Bygone poetry has little or no attraction for modern readers. And yet these forgotten works of the imagination are full of hidden treasures! There is not one of Byron's "impressionist studies" of striking episodes of history or historical legend, flung, as it were,..., which does not transform names and shadows into persons and substance, which does not contain lines and passages of unquestionable beauty and distinction. The reader who comes within speaking distance of his author can hear him, and to bring the living within speaking distance of the dead, the living must know the facts, and understand the ideas which informed and inspired the dead. Thought and attention are scarcely to be reckoned among necromantic arts, but thought and knowledge "can make these bones live," and stand upon their feet, if they do not leap and sing. Ernest Hartley Coleridge
Peace! I have sought it where it should be found, In love—with love, too, which perhaps deserved it; And, in its stead, a heaviness of heart, A weakness of the spirit, listless days, And nights inexorable to sweet sleep Have come upon me. Peace! what peace? the calm60 Of desolation, and the stillness of The untrodden forest, only broken by The sweeping tempest through its groaning boughs; Such is the sullen or the fitful state Of my mind overworn... A dramatic monologue from the play by Lord Byron, Heaven and Earth
But which is best, a dead eternity, Or living, is but known to the great Giver. A dramatic monologue from the play by Lord Byron, Heaven and Earth
Lila by Marilynne Robinson
Marilynne Robinson’s new novel “Lila” shed light on complexities—the solitude that endures inside intimacy, the sorrow that persists beside joy.. Lila, an outsider, steps inside a small-town Iowa church—the only available shelter from the rain—and ignites a debate that will reshape her life. She becomes the wife of a minister, John Ames, and begins a new existence while trying to make sense of the life that preceded her new-found security. Largely uneducated, almost feral, Lila has a thirst for stability and knowledge. As she yearns to forget the terrible memories and shame of her past, Lila is hesitant to reveal them to her loving new husband. Lila is a gift, not only for her companionship but as a window into another dimension of human life and spirituality, search for the meaning of existence. She is bright and curious, and her perspective is riveting if bleak. Indeed, her intellect causes her intense pain, hungering as she does for understanding about life on earth and her place in it - as don't we all. “Somebody who had read ‘Lila’ asked me, ‘Why do you write about the problem of loneliness?’ I said: ‘It’s not a problem. It’s a condition. It’s a passion of a kind. It’s not a problem. I think that people make it a problem by interpreting it that way.”Marilynne Robinson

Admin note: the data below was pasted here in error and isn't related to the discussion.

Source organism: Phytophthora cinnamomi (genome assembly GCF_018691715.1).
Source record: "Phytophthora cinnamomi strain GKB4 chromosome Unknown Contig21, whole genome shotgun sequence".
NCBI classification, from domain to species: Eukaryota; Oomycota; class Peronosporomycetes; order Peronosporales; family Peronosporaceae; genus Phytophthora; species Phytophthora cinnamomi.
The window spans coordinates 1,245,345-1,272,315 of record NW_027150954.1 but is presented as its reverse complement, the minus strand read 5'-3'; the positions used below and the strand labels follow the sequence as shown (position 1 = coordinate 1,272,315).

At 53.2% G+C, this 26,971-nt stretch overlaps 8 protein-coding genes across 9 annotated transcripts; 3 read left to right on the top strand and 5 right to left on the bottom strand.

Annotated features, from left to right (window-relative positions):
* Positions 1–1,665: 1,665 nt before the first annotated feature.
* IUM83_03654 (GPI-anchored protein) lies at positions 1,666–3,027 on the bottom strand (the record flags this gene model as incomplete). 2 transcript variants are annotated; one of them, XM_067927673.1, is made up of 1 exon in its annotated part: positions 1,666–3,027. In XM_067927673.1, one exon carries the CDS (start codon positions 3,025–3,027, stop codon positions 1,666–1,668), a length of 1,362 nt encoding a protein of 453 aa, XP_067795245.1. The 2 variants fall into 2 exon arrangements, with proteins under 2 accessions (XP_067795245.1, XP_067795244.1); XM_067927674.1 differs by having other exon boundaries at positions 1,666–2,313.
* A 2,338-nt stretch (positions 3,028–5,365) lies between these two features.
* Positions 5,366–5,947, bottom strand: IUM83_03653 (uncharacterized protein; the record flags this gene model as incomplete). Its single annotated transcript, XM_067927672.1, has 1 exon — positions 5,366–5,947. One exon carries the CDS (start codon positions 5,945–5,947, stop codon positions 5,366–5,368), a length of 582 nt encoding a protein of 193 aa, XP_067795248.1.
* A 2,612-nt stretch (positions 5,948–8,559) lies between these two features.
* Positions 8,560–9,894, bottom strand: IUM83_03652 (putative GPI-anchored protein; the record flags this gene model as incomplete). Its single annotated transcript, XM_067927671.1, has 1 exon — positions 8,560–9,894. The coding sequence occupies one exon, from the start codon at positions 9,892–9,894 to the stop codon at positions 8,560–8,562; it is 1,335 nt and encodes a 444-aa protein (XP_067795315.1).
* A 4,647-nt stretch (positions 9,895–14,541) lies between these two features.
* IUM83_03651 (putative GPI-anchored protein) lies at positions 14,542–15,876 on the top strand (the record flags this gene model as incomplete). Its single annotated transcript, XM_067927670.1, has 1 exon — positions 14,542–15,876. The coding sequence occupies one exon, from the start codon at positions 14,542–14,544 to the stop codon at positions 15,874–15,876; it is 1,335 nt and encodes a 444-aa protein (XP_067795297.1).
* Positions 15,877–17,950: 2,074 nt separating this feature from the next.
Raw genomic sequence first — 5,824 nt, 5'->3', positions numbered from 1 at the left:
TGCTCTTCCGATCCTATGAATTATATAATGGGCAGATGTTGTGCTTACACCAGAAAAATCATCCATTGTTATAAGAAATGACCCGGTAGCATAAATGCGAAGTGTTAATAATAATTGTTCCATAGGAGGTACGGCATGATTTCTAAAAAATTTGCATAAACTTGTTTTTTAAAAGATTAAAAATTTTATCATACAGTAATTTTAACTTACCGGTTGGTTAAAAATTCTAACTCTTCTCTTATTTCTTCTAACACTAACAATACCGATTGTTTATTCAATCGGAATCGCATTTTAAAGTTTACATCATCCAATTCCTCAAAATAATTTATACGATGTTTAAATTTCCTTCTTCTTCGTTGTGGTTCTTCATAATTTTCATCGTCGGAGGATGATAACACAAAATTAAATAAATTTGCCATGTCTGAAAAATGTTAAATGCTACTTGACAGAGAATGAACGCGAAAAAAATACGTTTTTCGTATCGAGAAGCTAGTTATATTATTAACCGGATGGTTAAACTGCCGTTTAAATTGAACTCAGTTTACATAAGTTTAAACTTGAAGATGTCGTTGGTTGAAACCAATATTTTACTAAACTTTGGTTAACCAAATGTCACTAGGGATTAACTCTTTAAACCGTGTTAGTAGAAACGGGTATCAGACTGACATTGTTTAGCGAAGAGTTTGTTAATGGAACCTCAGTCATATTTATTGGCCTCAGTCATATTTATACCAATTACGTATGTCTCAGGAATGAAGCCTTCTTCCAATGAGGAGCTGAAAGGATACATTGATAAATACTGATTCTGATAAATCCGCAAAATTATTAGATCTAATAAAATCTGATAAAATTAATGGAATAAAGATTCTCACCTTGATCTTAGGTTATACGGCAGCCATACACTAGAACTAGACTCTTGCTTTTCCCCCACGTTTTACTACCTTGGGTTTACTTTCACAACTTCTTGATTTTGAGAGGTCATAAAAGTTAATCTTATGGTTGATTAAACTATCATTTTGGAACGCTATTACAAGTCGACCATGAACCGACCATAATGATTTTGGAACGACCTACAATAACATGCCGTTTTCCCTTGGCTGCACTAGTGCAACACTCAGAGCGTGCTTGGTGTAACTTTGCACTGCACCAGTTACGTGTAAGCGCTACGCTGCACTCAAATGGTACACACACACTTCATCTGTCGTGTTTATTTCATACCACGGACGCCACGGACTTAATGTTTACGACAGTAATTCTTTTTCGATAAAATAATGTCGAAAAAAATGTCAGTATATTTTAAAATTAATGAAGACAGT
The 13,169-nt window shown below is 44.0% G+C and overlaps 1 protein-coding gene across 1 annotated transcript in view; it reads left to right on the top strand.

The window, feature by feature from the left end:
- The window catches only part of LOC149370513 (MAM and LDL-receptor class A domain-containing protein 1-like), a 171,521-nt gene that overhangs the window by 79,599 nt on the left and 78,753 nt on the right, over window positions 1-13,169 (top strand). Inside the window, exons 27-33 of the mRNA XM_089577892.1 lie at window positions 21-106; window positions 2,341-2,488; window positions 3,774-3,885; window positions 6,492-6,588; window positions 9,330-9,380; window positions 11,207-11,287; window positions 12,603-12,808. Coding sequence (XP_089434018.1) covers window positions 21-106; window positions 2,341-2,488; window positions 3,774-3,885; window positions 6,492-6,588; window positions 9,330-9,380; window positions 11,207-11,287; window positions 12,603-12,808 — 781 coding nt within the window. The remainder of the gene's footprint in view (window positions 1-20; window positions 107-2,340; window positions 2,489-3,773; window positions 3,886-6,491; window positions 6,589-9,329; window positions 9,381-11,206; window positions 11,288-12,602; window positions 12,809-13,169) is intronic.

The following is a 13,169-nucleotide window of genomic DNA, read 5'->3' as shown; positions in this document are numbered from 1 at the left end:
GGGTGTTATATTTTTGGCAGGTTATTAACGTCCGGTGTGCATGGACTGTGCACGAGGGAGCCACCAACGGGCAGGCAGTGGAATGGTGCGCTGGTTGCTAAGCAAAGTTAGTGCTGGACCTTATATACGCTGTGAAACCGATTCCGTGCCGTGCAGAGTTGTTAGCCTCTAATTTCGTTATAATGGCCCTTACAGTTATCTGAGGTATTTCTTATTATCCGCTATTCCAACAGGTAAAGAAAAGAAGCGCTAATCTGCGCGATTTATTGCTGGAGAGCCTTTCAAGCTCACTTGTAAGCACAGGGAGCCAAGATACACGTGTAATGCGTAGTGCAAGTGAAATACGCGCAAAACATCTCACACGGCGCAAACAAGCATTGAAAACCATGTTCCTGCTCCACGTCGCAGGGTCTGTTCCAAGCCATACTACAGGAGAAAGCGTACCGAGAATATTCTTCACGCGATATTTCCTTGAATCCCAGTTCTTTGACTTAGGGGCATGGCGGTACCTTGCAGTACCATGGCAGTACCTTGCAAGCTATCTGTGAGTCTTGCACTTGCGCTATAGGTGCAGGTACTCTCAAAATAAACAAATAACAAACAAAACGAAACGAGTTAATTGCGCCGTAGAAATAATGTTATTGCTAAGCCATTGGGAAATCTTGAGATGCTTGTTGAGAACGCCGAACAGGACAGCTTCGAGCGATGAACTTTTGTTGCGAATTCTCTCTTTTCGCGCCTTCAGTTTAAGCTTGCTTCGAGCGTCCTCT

Pavel Kolesnikov's piano solo recital
Pablo de Sarasate, Zigeunerweisen Op.20 (Gypsy Airs)
“the strongest man upon the earth is he who stands most alone.”
Henrik Ibsen offers a way to define an inner strength when he says, “the strongest man upon the earth is he who stands most alone.” If I'm ever to reach any understanding of myself and the things around me, I must learn to stand alone. One of the qualities of liberty is that, as long as it is being striven after, it goes on expanding. It is not for a care-free existence I am fighting, but for the possibility of devoting myself to the task which I believe and know has been laid upon me ... that of arousing the nation and leading it to think great thoughts. The worst that a man can do to himself is to do injustice to others. Henrik Ibsen
Mean World Syndrome, The Media Violence & the Cultivation of Fear Examining how heavy exposure to media violence normalizes violence, numbing some people to real-world violence even as it whets the appetite in others for ever-higher doses. Individuals who watch television infrequently and adolescents who talk to their parents about reality are said to have a more accurate view of the real world than those who do not, and they are able to more accurately assess their vulnerability to violence and tend to have a wider variety of beliefs and attitudes.